Education | KERA News

Education

Liberty High School in Frisco has grown rapidly and become more diverse since opening in 2006.
Credit Lara Solt / KERA News special contributor

Every week, KERA reporters go inside the classroom, meeting students, teachers and administrators, to explore the latest in education in North Texas. KERA's ongoing education coverage is part of the national public broadcasting initiative American Graduate

Explore in-depth education multimedia projects: Race, Poverty and the Changing Face of Schools, a look at the changing demographics at four North Texas high schools; What’s Next For The Class Of 17?, stories about North Texas students from eighth grade to graduation; Homeless in High School, how schools and kids deal with homelessness; and Generation One, meet first-generation Texans who are reshaping schools.

Support for KERA’s education coverage is made possible in part by:

Stella M. Chávez / KERA News

Dallas school board trustees hired Michael Hinojosa as superintendent Tuesday night. This is his second time in the top spot. Hinojosa led the district for six years, leaving in 2011.

Bill Zeeble / KERA News

For the past few years, KERA’s been checking in with students who are part of the Class of ’17. Ricky Rijos is a junior at Flower Mound High School where he loves basketball and has played every year. Now he’s trying for the varsity team but he faces tall odds. 

Stella M. Chávez / KERA News

Sir Ken Robinson, who boasts the most-watched TED Talk of all time, was in Dallas on Thursday for an education conference called “Changing the Odds.” Robinson argues that the current education system has some outdated assumptions about intelligence and creativity.

Stella M. Chávez / KERA News

Twenty-five percent of teens will struggle with an anxiety disorder at some point in their life. And about 20 percent of teens will experience depression before they become an adult. North Texas students and a teacher talk about the factors that fuel these symptoms and what they’re doing about it.

Free Freshman Year? Texas State Hopes To Try It Out

Sep 10, 2015
Callie Richmond / Texas Tribune

The Texas State University System has an idea for future students busy with families and jobs: Don't even show up on campus freshman year.

Dora Rivas made national headlines for her efforts to transform the school lunch menu. Under her watch as executive director of Food and Child Nutrition Services in Dallas ISD, students were given healthier food options.

Alberto G. / Flickr

Last week, The College Board released the latest batch of SAT scores for high school students – and they’re down nationwide. They’re even worse in Texas.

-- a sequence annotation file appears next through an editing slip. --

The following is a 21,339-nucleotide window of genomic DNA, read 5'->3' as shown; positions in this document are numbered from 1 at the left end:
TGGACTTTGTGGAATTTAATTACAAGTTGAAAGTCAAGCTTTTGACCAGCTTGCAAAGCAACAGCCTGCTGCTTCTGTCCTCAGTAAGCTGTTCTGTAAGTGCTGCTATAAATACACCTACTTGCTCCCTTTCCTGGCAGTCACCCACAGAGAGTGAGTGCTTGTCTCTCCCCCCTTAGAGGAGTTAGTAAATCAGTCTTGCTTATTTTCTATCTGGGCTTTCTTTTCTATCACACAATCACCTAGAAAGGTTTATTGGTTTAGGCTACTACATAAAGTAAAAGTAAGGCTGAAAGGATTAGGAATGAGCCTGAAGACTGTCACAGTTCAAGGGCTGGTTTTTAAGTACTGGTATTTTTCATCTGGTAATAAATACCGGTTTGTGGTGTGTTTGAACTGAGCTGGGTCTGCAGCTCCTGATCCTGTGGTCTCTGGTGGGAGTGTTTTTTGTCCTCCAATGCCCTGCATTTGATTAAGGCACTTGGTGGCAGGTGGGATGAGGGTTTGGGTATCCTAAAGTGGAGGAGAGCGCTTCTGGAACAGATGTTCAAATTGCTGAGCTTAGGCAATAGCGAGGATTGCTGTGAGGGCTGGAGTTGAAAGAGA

KERA News

American Graduate Day is Saturday, October 3 and in the lead-up to the national PBS television event, KERA is profiling a few North Texas "champions" of education.

State Asks Supreme Court To Drop School Finance Lawsuit

Sep 2, 2015
Shawn Hempel / Shutterstock.com

“Money isn’t pixie dust” when it comes to improving public schools, lawyers for the state of Texas told the state Supreme Court on Tuesday, arguing an appeal in what has been described as the most far-reaching school finance case in state history.

Stella M. Chávez / KERA News

When it comes to Texas rivalries, few match Dallas versus Houston. And that extends to the school systems. 

Ben Noey Jr. / The Fort Worth Star-Telegram

Fort Worth's new superintendent Kent Scribner spent the first day of school meeting with students and teachers. In his last job in Phoenix, Scribner oversaw 16 high schools and more than 27,000 students. The Fort Worth school district is about three times that size.

Fort Worth ISD

Fort Worth recently tapped Kent Paredes Scribner – who comes from Phoenix – to lead the district after a 21-day waiting period. He spent Monday, the first day of school, meeting with students and teachers. And last week, he sat down with KERA.

Stella M. Chávez / KERA News

Monday is the first day of school for North Texas students. Getting them there will be up the thousands of bus drivers who are on the road practicing their routes. We tagged along for the ride with one longtime driver in the Fort Worth Independent School District.

Pictures: It's Back To School Across North Texas

Aug 24, 2015
Makeba Potter

It’s the first day of school for kids across North Texas. No more sleeping in! We’re posting your back-to-school photos below.

Across North Texas, teachers and staff are gearing up for the return to school. In Dallas, the district held its annual back-to-school rally, or convocation, on Wednesday. There was music, dancing and a pep talk from Interim Superintendent Michael Hinojosa.

Chris Rabig / Flickr.com